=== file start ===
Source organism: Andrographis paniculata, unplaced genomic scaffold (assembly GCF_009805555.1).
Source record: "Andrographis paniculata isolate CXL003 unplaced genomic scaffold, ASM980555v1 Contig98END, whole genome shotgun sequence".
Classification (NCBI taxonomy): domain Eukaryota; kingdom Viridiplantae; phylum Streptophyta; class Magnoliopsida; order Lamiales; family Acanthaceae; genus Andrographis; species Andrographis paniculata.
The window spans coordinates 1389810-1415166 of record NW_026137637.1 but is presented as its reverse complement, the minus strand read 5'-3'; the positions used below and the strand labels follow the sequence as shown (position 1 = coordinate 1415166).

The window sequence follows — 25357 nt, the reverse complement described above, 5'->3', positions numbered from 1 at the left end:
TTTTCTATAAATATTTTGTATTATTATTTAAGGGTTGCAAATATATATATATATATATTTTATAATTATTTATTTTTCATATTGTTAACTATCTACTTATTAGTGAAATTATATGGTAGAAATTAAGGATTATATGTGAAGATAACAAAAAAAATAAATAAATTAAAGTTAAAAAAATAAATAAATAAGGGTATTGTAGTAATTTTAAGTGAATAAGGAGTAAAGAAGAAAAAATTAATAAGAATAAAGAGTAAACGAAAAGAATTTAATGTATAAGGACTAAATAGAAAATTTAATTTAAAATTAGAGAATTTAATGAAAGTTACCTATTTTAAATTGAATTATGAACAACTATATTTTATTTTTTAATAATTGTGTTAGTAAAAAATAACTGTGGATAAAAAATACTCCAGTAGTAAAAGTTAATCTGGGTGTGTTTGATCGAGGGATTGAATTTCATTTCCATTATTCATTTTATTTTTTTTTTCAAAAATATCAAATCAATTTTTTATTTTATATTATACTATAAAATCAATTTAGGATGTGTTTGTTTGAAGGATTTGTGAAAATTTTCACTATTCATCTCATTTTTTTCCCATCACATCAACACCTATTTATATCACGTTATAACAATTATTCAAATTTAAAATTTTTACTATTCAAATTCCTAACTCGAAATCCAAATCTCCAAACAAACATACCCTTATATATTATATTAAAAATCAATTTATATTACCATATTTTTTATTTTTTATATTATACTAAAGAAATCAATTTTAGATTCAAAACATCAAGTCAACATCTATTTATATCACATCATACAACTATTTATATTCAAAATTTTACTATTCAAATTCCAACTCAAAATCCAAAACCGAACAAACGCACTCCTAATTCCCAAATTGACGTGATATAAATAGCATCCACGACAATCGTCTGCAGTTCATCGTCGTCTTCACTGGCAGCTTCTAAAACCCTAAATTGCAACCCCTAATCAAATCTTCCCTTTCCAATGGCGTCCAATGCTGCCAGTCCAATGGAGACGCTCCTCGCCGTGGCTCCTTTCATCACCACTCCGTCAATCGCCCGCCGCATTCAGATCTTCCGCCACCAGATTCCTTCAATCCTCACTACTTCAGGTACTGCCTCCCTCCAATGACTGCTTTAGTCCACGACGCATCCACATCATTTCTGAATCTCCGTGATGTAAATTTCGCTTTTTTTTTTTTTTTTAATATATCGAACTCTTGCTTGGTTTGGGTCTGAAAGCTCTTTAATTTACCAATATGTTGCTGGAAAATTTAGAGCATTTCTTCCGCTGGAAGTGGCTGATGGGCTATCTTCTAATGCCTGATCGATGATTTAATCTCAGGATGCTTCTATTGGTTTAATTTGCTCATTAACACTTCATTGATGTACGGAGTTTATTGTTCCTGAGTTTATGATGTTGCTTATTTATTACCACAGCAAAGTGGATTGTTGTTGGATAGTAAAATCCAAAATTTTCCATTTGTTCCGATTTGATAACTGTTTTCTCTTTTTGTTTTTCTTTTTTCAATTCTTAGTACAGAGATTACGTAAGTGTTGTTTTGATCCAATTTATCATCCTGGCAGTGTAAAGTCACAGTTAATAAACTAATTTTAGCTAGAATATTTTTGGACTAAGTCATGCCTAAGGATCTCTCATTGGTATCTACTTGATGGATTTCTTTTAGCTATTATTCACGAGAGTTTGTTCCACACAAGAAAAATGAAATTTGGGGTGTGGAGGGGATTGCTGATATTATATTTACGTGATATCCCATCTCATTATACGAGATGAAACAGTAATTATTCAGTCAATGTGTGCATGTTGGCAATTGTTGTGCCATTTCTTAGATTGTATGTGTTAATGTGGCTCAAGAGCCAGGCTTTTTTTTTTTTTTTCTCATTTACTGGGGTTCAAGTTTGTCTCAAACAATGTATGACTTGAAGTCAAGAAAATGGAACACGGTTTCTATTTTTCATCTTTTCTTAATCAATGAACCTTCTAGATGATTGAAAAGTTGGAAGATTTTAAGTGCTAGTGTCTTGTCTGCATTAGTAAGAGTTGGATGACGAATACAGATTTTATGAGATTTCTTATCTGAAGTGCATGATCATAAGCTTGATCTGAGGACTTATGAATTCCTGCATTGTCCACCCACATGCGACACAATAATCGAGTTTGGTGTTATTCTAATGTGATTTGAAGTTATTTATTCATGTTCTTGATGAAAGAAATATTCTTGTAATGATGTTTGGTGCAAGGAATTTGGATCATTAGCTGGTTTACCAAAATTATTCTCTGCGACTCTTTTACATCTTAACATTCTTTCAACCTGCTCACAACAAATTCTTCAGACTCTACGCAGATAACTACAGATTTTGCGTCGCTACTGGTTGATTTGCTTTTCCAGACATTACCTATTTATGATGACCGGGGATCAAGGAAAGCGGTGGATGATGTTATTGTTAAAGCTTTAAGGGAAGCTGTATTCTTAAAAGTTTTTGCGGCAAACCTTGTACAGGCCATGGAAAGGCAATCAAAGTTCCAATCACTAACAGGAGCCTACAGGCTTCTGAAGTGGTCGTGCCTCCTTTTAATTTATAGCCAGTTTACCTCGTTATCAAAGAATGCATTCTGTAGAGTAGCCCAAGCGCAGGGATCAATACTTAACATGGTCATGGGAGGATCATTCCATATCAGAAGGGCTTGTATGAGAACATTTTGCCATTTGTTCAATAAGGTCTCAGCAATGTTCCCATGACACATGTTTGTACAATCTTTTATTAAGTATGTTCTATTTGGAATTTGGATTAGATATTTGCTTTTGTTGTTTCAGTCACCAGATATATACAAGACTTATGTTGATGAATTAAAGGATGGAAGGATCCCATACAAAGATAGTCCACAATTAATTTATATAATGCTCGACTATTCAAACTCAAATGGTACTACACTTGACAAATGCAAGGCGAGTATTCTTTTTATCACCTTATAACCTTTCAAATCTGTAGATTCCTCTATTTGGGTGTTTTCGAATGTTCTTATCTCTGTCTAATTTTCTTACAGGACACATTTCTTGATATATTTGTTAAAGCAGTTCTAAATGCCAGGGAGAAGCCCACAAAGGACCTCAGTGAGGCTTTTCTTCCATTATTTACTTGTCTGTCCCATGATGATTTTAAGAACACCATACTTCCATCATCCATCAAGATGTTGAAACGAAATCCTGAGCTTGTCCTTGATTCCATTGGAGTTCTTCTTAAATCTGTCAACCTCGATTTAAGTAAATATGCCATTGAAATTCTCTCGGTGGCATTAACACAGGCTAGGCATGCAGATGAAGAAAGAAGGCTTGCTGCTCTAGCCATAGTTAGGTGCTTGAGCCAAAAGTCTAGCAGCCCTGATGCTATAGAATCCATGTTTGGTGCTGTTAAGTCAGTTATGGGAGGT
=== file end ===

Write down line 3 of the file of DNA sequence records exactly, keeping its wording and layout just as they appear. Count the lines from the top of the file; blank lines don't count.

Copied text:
Classification (NCBI taxonomy): domain Eukaryota; kingdom Viridiplantae; phylum Streptophyta; class Magnoliopsida; order Lamiales; family Acanthaceae; genus Andrographis; species Andrographis paniculata.